Get Involved: New study uses citizen science to track tick migration and behaviour in Canada

Veterinary researchers have relied on varying forms of citizen science, the collection and analysis of data relating to the natural world by members of the public, typically as part of a collaborative project with scientists, for centuries. The launch of a new online tool at the Ontario Veterinary College (OVC) is asking pet owners and primary care veterinarians to help monitor and track the spread of ticks in Canada.

Scott Weese, a veterinary internal medicine specialist and OVC Pet Trust-funded researcher, has developed a new website called Pet Tick Tracker. The tool serves as a portal to gather informa
tion from participants on tick 
sightings. Weese says the data
 will ultimately be used to better 
understand how ticks and the 
potential for tick-bourne diseases,
 such as Lyme disease, are spreading 
across Ontario and the rest of the country. The information will help identify trends and future areas of research, which may lead to a better understanding of Lyme disease in pets and people.

The online tool has already had more than 1,700 reports filed. Pet owners and veterinarians alike can visit the website when they discover a tick on their pet. They’re asked to enter detailed information including the type of animal from which the tick was removed, the number of ticks found on the pet, the date the tick was removed and the location where the pet was likely to have picked up the tick. Individuals are also asked to identify the species of tick using an online chart with images that help decipher what type of tick was found on their pet. The black-legged tick, also known as a deer tick, is most common in Ontario. It is the bacterium transmitted by this type of tick that causes Lyme disease in both pets and people if the tick attaches itself to the body for at least 24 hours.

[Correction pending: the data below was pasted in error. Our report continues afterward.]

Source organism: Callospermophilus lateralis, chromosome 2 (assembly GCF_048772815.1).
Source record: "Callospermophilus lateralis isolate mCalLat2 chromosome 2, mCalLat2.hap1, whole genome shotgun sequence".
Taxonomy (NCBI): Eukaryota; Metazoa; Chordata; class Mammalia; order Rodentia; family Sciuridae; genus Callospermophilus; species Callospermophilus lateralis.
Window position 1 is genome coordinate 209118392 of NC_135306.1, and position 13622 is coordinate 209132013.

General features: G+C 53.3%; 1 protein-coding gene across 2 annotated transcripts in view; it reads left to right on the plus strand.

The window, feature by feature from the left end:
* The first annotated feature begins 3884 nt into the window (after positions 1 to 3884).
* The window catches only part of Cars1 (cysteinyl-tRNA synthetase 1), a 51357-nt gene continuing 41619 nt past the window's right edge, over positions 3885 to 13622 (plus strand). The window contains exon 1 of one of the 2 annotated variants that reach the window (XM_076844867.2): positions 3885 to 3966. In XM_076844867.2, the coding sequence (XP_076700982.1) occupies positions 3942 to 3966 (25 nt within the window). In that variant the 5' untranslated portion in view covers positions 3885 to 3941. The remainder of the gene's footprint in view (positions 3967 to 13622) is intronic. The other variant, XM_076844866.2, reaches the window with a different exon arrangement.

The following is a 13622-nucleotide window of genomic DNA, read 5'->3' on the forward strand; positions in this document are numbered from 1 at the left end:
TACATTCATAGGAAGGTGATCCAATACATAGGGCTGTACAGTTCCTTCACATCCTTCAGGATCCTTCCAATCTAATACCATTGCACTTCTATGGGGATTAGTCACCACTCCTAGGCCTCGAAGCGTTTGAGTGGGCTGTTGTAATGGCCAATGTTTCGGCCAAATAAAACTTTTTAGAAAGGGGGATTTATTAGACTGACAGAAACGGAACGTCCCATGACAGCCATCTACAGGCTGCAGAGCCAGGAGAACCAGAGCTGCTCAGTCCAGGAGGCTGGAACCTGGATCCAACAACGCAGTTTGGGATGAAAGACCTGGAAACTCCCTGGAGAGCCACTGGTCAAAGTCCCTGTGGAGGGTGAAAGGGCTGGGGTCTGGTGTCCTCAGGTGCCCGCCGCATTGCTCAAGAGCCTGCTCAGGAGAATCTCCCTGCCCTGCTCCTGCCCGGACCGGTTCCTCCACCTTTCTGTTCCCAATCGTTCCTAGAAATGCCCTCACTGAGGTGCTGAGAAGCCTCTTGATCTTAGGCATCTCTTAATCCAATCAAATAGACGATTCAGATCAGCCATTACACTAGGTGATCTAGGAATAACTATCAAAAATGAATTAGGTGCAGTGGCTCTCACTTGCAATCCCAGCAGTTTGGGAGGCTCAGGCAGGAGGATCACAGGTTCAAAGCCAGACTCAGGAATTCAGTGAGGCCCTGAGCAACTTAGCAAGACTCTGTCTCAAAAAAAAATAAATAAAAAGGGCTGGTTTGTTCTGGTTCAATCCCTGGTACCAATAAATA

“Currently, ticks and Lyme disease are common around the north shores of Lake Ontario and the St. Lawrence River, as well as a few other areas, but new ‘risk regions’ are emerging and the Pet Tick Tracker is helping us follow these developments as they happen,” says Weese.

“The hope is data could serve as an early warning system,” notes Weese, whose research team has already noticed signs of the Lone Star tick, a tick which experts have largely considered rare to the area, popping up in various parts of Ontario.

Weese works with field researchers who travel to hot spots to conduct surveillance once ticks have been identified. He also works closely with public health officials to monitor what’s happening in human health.

“While dogs are more commonly exposed to ticks than people, they seem to be more resistant to the bacterium that causes Lyme disease than humans are,” he says. “The tracker could also serve as an alert system through human health channels.”

The aim is to increase owner education on ticks, as well as provide timely information to veterinarians in regions where ticks are starting to emerge. Weese says owners should consult with their family veterinarian on what type of preventive protection is best for their pet.


READ more in the Fall issue of OVC Pet Trust's Best Friends Magazine, the pet magazine of the Ontario Veterinary College.